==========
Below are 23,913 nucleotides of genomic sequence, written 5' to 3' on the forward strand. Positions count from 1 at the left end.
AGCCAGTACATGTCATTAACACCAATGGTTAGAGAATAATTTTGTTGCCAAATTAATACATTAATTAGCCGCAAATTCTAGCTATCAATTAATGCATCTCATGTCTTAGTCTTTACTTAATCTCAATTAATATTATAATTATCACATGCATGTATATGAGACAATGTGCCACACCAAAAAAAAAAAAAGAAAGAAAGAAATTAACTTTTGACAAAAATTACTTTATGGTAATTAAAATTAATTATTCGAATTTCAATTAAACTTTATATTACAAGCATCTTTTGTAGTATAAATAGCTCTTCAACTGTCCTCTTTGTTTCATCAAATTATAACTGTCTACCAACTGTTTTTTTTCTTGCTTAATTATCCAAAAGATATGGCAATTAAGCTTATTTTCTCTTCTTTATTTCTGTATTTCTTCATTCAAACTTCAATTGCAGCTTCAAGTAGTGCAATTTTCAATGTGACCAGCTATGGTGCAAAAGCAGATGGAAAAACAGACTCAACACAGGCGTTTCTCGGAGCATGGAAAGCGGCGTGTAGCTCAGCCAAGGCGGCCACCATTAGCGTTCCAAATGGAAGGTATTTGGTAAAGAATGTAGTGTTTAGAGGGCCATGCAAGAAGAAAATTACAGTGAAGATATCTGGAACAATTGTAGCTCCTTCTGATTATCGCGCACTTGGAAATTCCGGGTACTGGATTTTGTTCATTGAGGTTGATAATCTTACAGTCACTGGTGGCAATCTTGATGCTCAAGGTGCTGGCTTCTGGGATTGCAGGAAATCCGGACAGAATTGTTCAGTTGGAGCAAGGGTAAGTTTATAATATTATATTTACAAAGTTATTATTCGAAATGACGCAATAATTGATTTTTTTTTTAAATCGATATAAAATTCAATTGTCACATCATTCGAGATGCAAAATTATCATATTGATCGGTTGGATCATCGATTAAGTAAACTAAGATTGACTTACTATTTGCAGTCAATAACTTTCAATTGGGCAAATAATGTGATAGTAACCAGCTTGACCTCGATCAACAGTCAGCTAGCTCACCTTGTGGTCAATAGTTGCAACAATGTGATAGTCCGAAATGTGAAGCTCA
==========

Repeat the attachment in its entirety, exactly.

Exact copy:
Below are 23,913 nucleotides of genomic sequence, written 5' to 3' on the forward strand. Positions count from 1 at the left end.
AGCCAGTACATGTCATTAACACCAATGGTTAGAGAATAATTTTGTTGCCAAATTAATACATTAATTAGCCGCAAATTCTAGCTATCAATTAATGCATCTCATGTCTTAGTCTTTACTTAATCTCAATTAATATTATAATTATCACATGCATGTATATGAGACAATGTGCCACACCAAAAAAAAAAAAAGAAAGAAAGAAATTAACTTTTGACAAAAATTACTTTATGGTAATTAAAATTAATTATTCGAATTTCAATTAAACTTTATATTACAAGCATCTTTTGTAGTATAAATAGCTCTTCAACTGTCCTCTTTGTTTCATCAAATTATAACTGTCTACCAACTGTTTTTTTTCTTGCTTAATTATCCAAAAGATATGGCAATTAAGCTTATTTTCTCTTCTTTATTTCTGTATTTCTTCATTCAAACTTCAATTGCAGCTTCAAGTAGTGCAATTTTCAATGTGACCAGCTATGGTGCAAAAGCAGATGGAAAAACAGACTCAACACAGGCGTTTCTCGGAGCATGGAAAGCGGCGTGTAGCTCAGCCAAGGCGGCCACCATTAGCGTTCCAAATGGAAGGTATTTGGTAAAGAATGTAGTGTTTAGAGGGCCATGCAAGAAGAAAATTACAGTGAAGATATCTGGAACAATTGTAGCTCCTTCTGATTATCGCGCACTTGGAAATTCCGGGTACTGGATTTTGTTCATTGAGGTTGATAATCTTACAGTCACTGGTGGCAATCTTGATGCTCAAGGTGCTGGCTTCTGGGATTGCAGGAAATCCGGACAGAATTGTTCAGTTGGAGCAAGGGTAAGTTTATAATATTATATTTACAAAGTTATTATTCGAAATGACGCAATAATTGATTTTTTTTTTAAATCGATATAAAATTCAATTGTCACATCATTCGAGATGCAAAATTATCATATTGATCGGTTGGATCATCGATTAAGTAAACTAAGATTGACTTACTATTTGCAGTCAATAACTTTCAATTGGGCAAATAATGTGATAGTAACCAGCTTGACCTCGATCAACAGTCAGCTAGCTCACCTTGTGGTCAATAGTTGCAACAATGTGATAGTCCGAAATGTGAAGCTCA